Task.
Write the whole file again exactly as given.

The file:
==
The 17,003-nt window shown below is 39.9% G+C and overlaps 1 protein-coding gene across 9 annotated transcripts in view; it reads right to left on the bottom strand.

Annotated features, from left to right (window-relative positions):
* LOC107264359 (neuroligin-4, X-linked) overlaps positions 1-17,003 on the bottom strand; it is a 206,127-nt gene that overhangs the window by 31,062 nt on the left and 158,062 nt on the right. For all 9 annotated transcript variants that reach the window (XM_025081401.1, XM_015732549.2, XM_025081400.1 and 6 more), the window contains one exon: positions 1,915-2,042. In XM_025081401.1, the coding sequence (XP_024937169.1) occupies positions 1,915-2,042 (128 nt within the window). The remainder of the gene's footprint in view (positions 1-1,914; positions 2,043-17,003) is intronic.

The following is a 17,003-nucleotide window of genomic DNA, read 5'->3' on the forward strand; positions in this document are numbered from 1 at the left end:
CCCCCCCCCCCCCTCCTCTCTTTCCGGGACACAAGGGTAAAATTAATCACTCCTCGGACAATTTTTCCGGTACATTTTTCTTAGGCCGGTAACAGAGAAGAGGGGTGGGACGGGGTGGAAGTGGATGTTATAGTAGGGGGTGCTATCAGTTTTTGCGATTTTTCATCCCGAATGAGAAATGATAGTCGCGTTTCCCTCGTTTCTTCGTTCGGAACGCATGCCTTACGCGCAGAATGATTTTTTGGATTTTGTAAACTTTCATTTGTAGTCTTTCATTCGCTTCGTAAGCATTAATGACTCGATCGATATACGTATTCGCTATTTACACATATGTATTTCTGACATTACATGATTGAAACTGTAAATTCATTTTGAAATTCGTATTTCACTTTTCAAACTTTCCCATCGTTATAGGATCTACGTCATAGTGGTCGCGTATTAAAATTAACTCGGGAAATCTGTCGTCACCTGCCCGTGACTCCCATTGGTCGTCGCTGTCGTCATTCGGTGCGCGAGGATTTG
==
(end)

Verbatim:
The 17,003-nt window shown below is 39.9% G+C and overlaps 1 protein-coding gene across 9 annotated transcripts in view; it reads right to left on the bottom strand.

Annotated features, from left to right (window-relative positions):
* LOC107264359 (neuroligin-4, X-linked) overlaps positions 1-17,003 on the bottom strand; it is a 206,127-nt gene that overhangs the window by 31,062 nt on the left and 158,062 nt on the right. For all 9 annotated transcript variants that reach the window (XM_025081401.1, XM_015732549.2, XM_025081400.1 and 6 more), the window contains one exon: positions 1,915-2,042. In XM_025081401.1, the coding sequence (XP_024937169.1) occupies positions 1,915-2,042 (128 nt within the window). The remainder of the gene's footprint in view (positions 1-1,914; positions 2,043-17,003) is intronic.

The following is a 17,003-nucleotide window of genomic DNA, read 5'->3' on the forward strand; positions in this document are numbered from 1 at the left end:
CCCCCCCCCCCCCTCCTCTCTTTCCGGGACACAAGGGTAAAATTAATCACTCCTCGGACAATTTTTCCGGTACATTTTTCTTAGGCCGGTAACAGAGAAGAGGGGTGGGACGGGGTGGAAGTGGATGTTATAGTAGGGGGTGCTATCAGTTTTTGCGATTTTTCATCCCGAATGAGAAATGATAGTCGCGTTTCCCTCGTTTCTTCGTTCGGAACGCATGCCTTACGCGCAGAATGATTTTTTGGATTTTGTAAACTTTCATTTGTAGTCTTTCATTCGCTTCGTAAGCATTAATGACTCGATCGATATACGTATTCGCTATTTACACATATGTATTTCTGACATTACATGATTGAAACTGTAAATTCATTTTGAAATTCGTATTTCACTTTTCAAACTTTCCCATCGTTATAGGATCTACGTCATAGTGGTCGCGTATTAAAATTAACTCGGGAAATCTGTCGTCACCTGCCCGTGACTCCCATTGGTCGTCGCTGTCGTCATTCGGTGCGCGAGGATTTG